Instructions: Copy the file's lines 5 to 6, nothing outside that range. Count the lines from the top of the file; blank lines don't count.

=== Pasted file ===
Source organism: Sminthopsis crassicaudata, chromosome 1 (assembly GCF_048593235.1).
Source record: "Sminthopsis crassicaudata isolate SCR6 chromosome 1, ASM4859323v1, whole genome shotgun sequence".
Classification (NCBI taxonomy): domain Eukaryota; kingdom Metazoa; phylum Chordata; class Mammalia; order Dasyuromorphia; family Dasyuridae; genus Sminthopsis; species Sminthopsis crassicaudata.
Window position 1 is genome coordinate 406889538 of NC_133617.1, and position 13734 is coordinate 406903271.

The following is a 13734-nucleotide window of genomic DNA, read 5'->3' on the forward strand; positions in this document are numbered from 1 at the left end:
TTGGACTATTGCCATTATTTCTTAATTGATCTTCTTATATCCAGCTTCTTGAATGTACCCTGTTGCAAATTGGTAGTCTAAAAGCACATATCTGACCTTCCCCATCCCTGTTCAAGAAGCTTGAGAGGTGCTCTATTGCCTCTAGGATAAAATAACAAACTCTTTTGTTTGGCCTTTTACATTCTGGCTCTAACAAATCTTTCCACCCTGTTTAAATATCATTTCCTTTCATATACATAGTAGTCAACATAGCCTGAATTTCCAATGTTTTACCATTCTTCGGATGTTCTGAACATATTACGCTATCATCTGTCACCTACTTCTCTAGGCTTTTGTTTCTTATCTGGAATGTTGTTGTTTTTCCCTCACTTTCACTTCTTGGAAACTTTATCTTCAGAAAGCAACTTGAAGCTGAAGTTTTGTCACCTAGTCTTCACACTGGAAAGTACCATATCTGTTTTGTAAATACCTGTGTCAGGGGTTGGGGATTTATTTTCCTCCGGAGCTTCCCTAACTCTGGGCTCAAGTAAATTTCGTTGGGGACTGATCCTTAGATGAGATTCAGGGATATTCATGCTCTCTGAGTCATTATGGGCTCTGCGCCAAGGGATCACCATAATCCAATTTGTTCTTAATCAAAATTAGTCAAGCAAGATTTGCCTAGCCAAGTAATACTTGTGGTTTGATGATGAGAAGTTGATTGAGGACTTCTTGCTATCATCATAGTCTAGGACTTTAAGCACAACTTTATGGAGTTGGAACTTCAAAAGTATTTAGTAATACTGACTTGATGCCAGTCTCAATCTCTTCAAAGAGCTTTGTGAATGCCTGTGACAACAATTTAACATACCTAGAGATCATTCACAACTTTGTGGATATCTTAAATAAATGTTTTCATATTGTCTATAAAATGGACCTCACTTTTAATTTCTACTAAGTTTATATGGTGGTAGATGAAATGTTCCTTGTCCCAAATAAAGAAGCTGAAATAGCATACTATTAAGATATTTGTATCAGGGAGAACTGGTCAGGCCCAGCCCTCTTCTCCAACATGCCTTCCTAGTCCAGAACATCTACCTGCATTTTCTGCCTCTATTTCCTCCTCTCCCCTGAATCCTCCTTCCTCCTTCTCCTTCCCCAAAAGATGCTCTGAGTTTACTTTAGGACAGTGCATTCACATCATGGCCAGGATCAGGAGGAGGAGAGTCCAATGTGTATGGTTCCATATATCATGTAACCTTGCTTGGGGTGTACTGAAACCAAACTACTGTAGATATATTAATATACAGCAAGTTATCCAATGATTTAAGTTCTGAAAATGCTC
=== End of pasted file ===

The following is a 13734-nucleotide window of genomic DNA, read 5'->3' on the forward strand; positions in this document are numbered from 1 at the left end:
TTGGACTATTGCCATTATTTCTTAATTGATCTTCTTATATCCAGCTTCTTGAATGTACCCTGTTGCAAATTGGTAGTCTAAAAGCACATATCTGACCTTCCCCATCCCTGTTCAAGAAGCTTGAGAGGTGCTCTATTGCCTCTAGGATAAAATAACAAACTCTTTTGTTTGGCCTTTTACATTCTGGCTCTAACAAATCTTTCCACCCTGTTTAAATATCATTTCCTTTCATATACATAGTAGTCAACATAGCCTGAATTTCCAATGTTTTACCATTCTTCGGATGTTCTGAACATATTACGCTATCATCTGTCACCTACTTCTCTAGGCTTTTGTTTCTTATCTGGAATGTTGTTGTTTTTCCCTCACTTTCACTTCTTGGAAACTTTATCTTCAGAAAGCAACTTGAAGCTGAAGTTTTGTCACCTAGTCTTCACACTGGAAAGTACCATATCTGTTTTGTAAATACCTGTGTCAGGGGTTGGGGATTTATTTTCCTCCGGAGCTTCCCTAACTCTGGGCTCAAGTAAATTTCGTTGGGGACTGATCCTTAGATGAGATTCAGGGATATTCATGCTCTCTGAGTCATTATGGGCTCTGCGCCAAGGGATCACCATAATCCAATTTGTTCTTAATCAAAATTAGTCAAGCAAGATTTGCCTAGCCAAGTAATACTTGTGGTTTGATGATGAGAAGTTGATTGAGGACTTCTTGCTATCATCATAGTCTAGGACTTTAAGCACAACTTTATGGAGTTGGAACTTCAAAAGTATTTAGTAATACTGACTTGATGCCAGTCTCAATCTCTTCAAAGAGCTTTGTGAATGCCTGTGACAACAATTTAACATACCTAGAGATCATTCACAACTTTGTGGATATCTTAAATAAATGTTTTCATATTGTCTATAAAATGGACCTCACTTTTAATTTCTACTAAGTTTATATGGTGGTAGATGAAATGTTCCTTGTCCCAAATAAAGAAGCTGAAATAGCATACTATTAAGATATTTGTATCAGGGAGAACTGGTCAGGCCCAGCCCTCTTCTCCAACATGCCTTCCTAGTCCAGAACATCTACCTGCATTTTCTGCCTCTATTTCCTCCTCTCCCCTGAATCCTCCTTCCTCCTTCTCCTTCCCCAAAAGATGCTCTGAGTTTACTTTAGGACAGTGCATTCACATCATGGCCAGGATCAGGAGGAGGAGAGTCCAATGTGTATGGTTCCATATATCATGTAACCTTGCTTGGGGTGTACTGAAACCAAACTACTGTAGATATATTAATATACAGCAAGTTATCCAATGATTTAAGTTCTGAAAATGCTC